Reached Friday afternoon, MTSD’s attorney Pietro Lynn said the district was very pleased with the result.
“The underlying facts are tragic, but we are gratified that the court ruled the district acted appropriately in all respects,” he said.
The ruling could have a cascading effect on a pending case filed by another hazing victim from Milton who also claimed negligence.
Lynn said in August he was waiting for the Vermont Supreme Court to rule on Preavy before moving for summary judgment in this other case. He is also representing Essex Westford School District in a similar case in which parents allege their son was hazed on the Essex High School hockey team.
Friday, he confirmed this ruling directly applies to those other cases.
“In both of those cases, no notice was provided to the school of any pre-incident misconduct by students,” he said. “Under those circumstances, the Preavy ruling ensures there can be no liability.”
Preavy family attorney Robert Appel said the highest court’s decision effectively ends his client’s ability to litigate.
“Given the nature of our claims, there was and is no federal question that could trigger federal court jurisdiction,” he wrote in an email. “We are devastatingly disappointed and firmly believe that the dissent got it right.”
Monday morning, Stopford emailed a page-long statement to the Independent. In it, she decries the ruling, saying it sets a dangerous legal precedent and says hazing and assault on athletic teams are a nationwide epidemic.
“The civil judicial system has failed our family every step of the way,” she wrote. “Victims are victimized again.”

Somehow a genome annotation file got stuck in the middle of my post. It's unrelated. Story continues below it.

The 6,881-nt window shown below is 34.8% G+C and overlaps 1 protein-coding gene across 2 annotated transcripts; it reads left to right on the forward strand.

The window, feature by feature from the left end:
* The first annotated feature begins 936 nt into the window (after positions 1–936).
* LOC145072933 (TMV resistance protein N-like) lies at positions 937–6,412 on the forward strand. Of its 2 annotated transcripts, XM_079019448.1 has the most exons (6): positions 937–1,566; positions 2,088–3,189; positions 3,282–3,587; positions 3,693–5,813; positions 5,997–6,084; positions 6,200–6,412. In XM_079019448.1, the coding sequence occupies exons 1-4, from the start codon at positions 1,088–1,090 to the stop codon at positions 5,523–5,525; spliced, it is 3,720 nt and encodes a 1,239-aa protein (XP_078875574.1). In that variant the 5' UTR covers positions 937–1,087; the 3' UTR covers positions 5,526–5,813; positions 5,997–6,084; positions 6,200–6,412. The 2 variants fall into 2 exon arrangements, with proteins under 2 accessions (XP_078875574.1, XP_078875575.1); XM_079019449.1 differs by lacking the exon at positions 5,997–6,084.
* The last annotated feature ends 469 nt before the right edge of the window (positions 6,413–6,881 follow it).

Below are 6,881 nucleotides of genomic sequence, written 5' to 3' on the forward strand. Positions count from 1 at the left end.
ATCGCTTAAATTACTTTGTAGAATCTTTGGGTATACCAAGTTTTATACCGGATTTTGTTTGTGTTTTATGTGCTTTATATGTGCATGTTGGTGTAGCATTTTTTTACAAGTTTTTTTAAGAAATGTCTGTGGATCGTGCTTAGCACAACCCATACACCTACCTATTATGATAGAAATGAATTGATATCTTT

Stopford said the issue can’t be attributed to scapegoats of “boys will be boys” and “poor parenting” and dispelled the notion her family was in this legal battle for money.
“The outcome of Jordan’s case was bigger than us,” she wrote. “My family will never stop loving and remembering our son every moment of every day, but not only will we remember the joy of his life, we will remember the wrong brought against him and other victims of school hazing by a very jaundiced legal system.”
Friday’s ruling was a significant chapter in the scandal and related fallout that left a black mark on the football program and shook the Milton community.
In total, five former players were criminally charged in the case, which ended in plea deals for various offenses. Under community pressure, the school board hired a private investigator to look into school officials’ handling of hazing allegations. The P.I., a retired Vermont State Police captain, concluded the district failed its students. Only then-superintendent John Barone was fired as a result.
Concurrently, Stopford and the Preavys transitioned from victims to activists, joining forces with then-Milton Rep. Ron Hubert to lobby passage of a bill to strengthen Vermont’s mandated abuse reporting requirements. Former Gov. Peter Shumlin signed it into law in June 2015.
The case gained nationwide notoriety in 2016 when ESPN featured Jordan’s story in an hourlong special called “Hazing: The Hidden Horror.” In its investigation, ESPN found more than 40 instances of sexual hazing in the U.S. and Canada between 2011-16.
NOTE: This story was first published Friday, Nov. 16 but has since been updated to include a statement from Jordan Preavy’s mother, Tracy Stopford.